Credit: Bart Oerbekke, ESL /

Sponsorships continue to grow

The lack of live events has presented a challenge for brands hoping to attract new sponsors. Without packed out stadiums and passionate fans, it’s difficult to show potential partners – many of whom are stepping into the professional gaming world for the first time – the production value, appeal, and potential that esports has to offer. 

“The pandemic has presented some hurdles for brands that are keen to enter the esports space but who are not familiar with the industry,” says Stephan Schroeder, ESL’s SVP global brand partnerships EMEA. “Usually, CEOs would attend a packed-out arena in person to get a feel for esports, and that has obviously not happened.” 

Once again, the pandemic has been kinder on the esports industry. According to GlobalData’s sports market intelligence division Sportcal, the number of esports sponsorship deals signed in Q1 2020 did fall between January and February. Yet this figure was still up over 50% year-over-year. This is in stark contrast to traditional sports sponsorship deals, which dropped by more than 40% as Covid-19 emerged.

Increased viewership throughout 2020 has brought more attention to the nascent but booming industry. The growth of the esports community has “definitely been noticed”, Schroeder says, with many brands exploring new ways to connect with its “diverse” audience.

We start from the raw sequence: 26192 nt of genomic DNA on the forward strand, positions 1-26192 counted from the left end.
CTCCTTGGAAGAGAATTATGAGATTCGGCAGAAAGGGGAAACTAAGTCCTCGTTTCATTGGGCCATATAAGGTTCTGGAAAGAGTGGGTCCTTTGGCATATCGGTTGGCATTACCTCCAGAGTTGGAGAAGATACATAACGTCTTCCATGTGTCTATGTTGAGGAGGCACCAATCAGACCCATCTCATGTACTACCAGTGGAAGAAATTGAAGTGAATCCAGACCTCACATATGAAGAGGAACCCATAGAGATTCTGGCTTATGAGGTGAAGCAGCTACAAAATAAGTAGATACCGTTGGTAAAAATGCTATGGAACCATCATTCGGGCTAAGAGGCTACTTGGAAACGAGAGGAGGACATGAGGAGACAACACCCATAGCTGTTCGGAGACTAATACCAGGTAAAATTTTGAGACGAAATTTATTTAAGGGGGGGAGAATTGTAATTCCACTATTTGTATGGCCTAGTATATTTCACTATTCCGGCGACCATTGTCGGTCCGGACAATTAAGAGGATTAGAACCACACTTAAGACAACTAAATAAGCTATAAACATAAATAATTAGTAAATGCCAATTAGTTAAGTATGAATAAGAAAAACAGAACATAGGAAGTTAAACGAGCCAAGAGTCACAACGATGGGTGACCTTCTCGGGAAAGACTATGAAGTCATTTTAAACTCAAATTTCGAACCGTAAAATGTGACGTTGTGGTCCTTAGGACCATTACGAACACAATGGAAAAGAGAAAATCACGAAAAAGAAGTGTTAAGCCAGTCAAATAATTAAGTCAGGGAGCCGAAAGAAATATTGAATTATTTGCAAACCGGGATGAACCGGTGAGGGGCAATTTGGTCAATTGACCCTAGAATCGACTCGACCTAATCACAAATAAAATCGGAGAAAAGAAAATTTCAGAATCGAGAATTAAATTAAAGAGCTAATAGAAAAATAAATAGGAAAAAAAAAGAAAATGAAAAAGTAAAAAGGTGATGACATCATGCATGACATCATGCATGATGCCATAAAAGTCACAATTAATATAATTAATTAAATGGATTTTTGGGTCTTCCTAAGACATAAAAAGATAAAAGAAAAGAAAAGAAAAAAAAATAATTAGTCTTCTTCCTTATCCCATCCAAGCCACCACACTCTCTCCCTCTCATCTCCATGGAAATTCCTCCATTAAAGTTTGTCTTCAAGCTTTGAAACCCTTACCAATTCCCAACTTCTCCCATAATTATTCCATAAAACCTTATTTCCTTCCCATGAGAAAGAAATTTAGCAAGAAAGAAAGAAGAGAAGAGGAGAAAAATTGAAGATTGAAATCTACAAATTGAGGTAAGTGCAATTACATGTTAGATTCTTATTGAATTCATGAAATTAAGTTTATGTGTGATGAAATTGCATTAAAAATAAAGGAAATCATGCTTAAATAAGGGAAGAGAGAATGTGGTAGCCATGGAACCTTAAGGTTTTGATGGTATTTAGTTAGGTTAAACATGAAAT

According to Newzoo, revenue from sponsorships are set to increase by a further 11% in 2021, taking it to $641m and maintaining its position as esport’s biggest revenue stream by a considerable margin.

Can esports maintain its pandemic growth?

As traditional sports resumed and lockdown measures relaxed, esports viewership growth has slowed. The ESL says its figures are now back to where it expected it to be before the pandemic and is continuing on its “normal trajectory”. However, that is with live events still largely on pause.

“Esports isn’t slowing down due to the pandemic and there’s every reason to believe it will improve further when we’re back to live events again,” Blicharz says. 

While the year ahead continues to look bleak for many industries, esports appears set for an immediate bounce back and continued growth in 2021. According to Newzoo’s yearly forecast, audiences are tipped to grow by another 9% in 2021, causing revenues to swell above the $1bn mark for the first time. 

“Hopefully, this year we are going to see things return to normal, but make no mistake, esports isn’t going anywhere,” Martin insists. “18 to 25-year-olds watch more computer games than they do traditional sports.”